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Geneva watch auctions  - “The Stress Test”

Geneva watch auctions “The Stress Test”

An analysis of this weekend’s Geneva watch auctions including the sale of the “Henry Graves Jr. Patek Philippe Supercomplication”

I can hardly remember an auction season in the watch world so eagerly awaited by the horological community as the one we just witnessed in Geneva last weekend. In total, some 2000 timekeepers were offered, with two events standing out: The Christie’s evening sale celebrating the 175th anniversary of Patek Philippe, offering some 100 watches spanning over 150 years of the firm’s production, and, without a doubt the highlight of this auction series, the sale of the “Henry Graves Jr. Patek Philippe Supercomplication” at Sotheby’s.

Why was this weekend so important for all watch collectors around the world? First of all because hardly ever before has there been so many watches on offer within less than 100 hours and, especially, so many important watches. Secondly, this sequence of auctions was paying tribute to Patek Philippe, the distinguished Geneva manufacturer celebrating this year its 175th anniversary. All this happening at a time when fine watches by other historical firms, including Audemars Piguet, Breguet, Rolex and Vacheron Constantin (in alphabetical order), are enjoying an increase in popularity amongst the elite of watch aficionados and “dare challenging” Patek Philippe’s top position in the world of watch collecting. It was clearly a stress test for the market and, in particular, for Patek Philippe’s community of collectors.

In short, the four-day long marathon of auctions saw a combined turnover of some CHF 80 million and numerous world records for Patek Philippe watches were broken. So, one can logically conclude that it is appropriate to say “mission accomplished – happy end”. But let us first take a closer look before jumping to conclusions.

Already some 15 minutes before the start of the Christie’s “Patek Philippe 175” evening sale the room was packed with clients coming from all five continents (I counted, seriously!). When lot 1, the original US patent for Adrien Philippe’s watch-bridge design, sold for 10 times the low estimate, it was safe to assume that the sale was going to break all records. But savvy observers in the room quickly noticed (after lot 11 selling at the low estimate) that the bidders had done their homework and that only the rarest and best-preserved pieces would attract strong interest and that less important pieces would sell at more reasonable prices. The top-lot, an uber-rare (only four pieces are known today) pink gold reference 2499, 1st series, from 1951, sold to a collector in the room for CHF 2.629 million, above its high estimate. It is interesting to mention that this very watch was twice at auction during the last ten years, twice at Sotheby’s: once in New York in 2004 (selling then for US $ 926,000) and then again in Geneva in 2008, selling for CHF 1.678 million. This clearly shows in which direction the most important watches are heading. The second highlight of this evening sale was a stunning world-time wristwatch, reference 2523, with blue enamel dial, selling for CHF 2.225 million. In 1997, this watch was sold by Antiquorum for CHF 652,500.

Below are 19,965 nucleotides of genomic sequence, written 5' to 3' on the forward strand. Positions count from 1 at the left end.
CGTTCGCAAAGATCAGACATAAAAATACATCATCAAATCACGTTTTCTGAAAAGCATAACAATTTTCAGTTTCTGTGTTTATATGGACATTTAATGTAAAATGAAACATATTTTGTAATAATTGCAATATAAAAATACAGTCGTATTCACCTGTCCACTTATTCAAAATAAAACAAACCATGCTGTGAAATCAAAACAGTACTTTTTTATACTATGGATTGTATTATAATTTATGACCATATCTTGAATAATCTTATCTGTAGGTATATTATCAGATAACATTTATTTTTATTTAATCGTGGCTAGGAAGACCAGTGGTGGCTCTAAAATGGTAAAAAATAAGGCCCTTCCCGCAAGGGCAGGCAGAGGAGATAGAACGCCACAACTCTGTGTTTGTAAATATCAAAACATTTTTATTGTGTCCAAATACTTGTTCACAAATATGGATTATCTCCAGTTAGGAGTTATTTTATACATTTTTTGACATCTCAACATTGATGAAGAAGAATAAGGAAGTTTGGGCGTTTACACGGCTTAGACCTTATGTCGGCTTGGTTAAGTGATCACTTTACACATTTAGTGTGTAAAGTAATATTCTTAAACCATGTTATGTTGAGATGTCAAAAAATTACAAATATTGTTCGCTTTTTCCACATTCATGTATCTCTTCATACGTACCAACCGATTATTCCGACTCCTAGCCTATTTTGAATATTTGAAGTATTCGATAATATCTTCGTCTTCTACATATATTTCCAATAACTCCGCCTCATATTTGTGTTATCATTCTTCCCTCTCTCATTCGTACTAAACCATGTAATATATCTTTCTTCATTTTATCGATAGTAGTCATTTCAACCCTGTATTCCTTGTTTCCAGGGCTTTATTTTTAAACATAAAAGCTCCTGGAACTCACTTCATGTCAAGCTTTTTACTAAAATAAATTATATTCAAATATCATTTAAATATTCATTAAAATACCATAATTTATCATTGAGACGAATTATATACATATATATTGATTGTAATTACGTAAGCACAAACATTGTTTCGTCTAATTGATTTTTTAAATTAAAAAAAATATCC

At Sotheby’s, on Monday evening, the absolute highlight came up: the Henry Graves Jr. Supercomplication by Patek Philippe. After a long bidding battle, it was acquired by an anonymous bidder for CHF 23.2 million. Yes, that’s correct, over twenty-three million Swiss francs! You may remember reading my praise and utter admiration for this grail in my recent article (“Can there be a price tag for a Holy Grail?”). Much to my delight, the market did it justice and put it right there where it belongs: it is now officially sitting on top of the mount Olympus of the art world as one of the most important and valuable works of art ever created by mankind, amongst the historically most relevant impressionist paintings, the finest Ming-dynasty vases, the most fabulous motorcars and fascinating diamonds. To me this shows that the two final bidders (one of them the venerable Lebanese jeweller and dedicated watch collector Claude Sfeir, known to you as a distinguished member of the jury of the Grand Prix d’Horlogerie de Genève) not only shared my personal passion and appreciation evidenced by the above cited article, but also translated it into action with their paddles.


Patek Philippe - Henry Graves


The “regular” day-sales at all auction houses featured a vast variety of rare (and not-so-rare) watches, some incredibly well preserved and original, some less so. And again, the market displayed a great level of maturity and efficiency by rebutting the questionable pieces and paying homage to the exceptional timekeepers. I was pleased to see that Breguet’s “Petite montre à repetition quarts, échappement libre à levees naturelles” was acquired by the Breguet Museum for CHF 605,000, more than tripling its pre-sale estimate. Many historically important Audemars Piguet watches continued to enjoy increasing popularity, notably the earliest calendar wristwatch made for E. Gübelin, made in 1923, selling for CHF 203,000, more than double its low pre-sale estimate (Sotheby’s, lot 332).



All in all, we can state that the market for collector’s watches has successfully passed the stress test: spirited bidding for high-quality watches, irrelevant of their brands, age or price level, and total silence for watches where originality and condition were compromised. Or, as Cinderella says: “The good ones go into the pot, the bad ones go into your crop."

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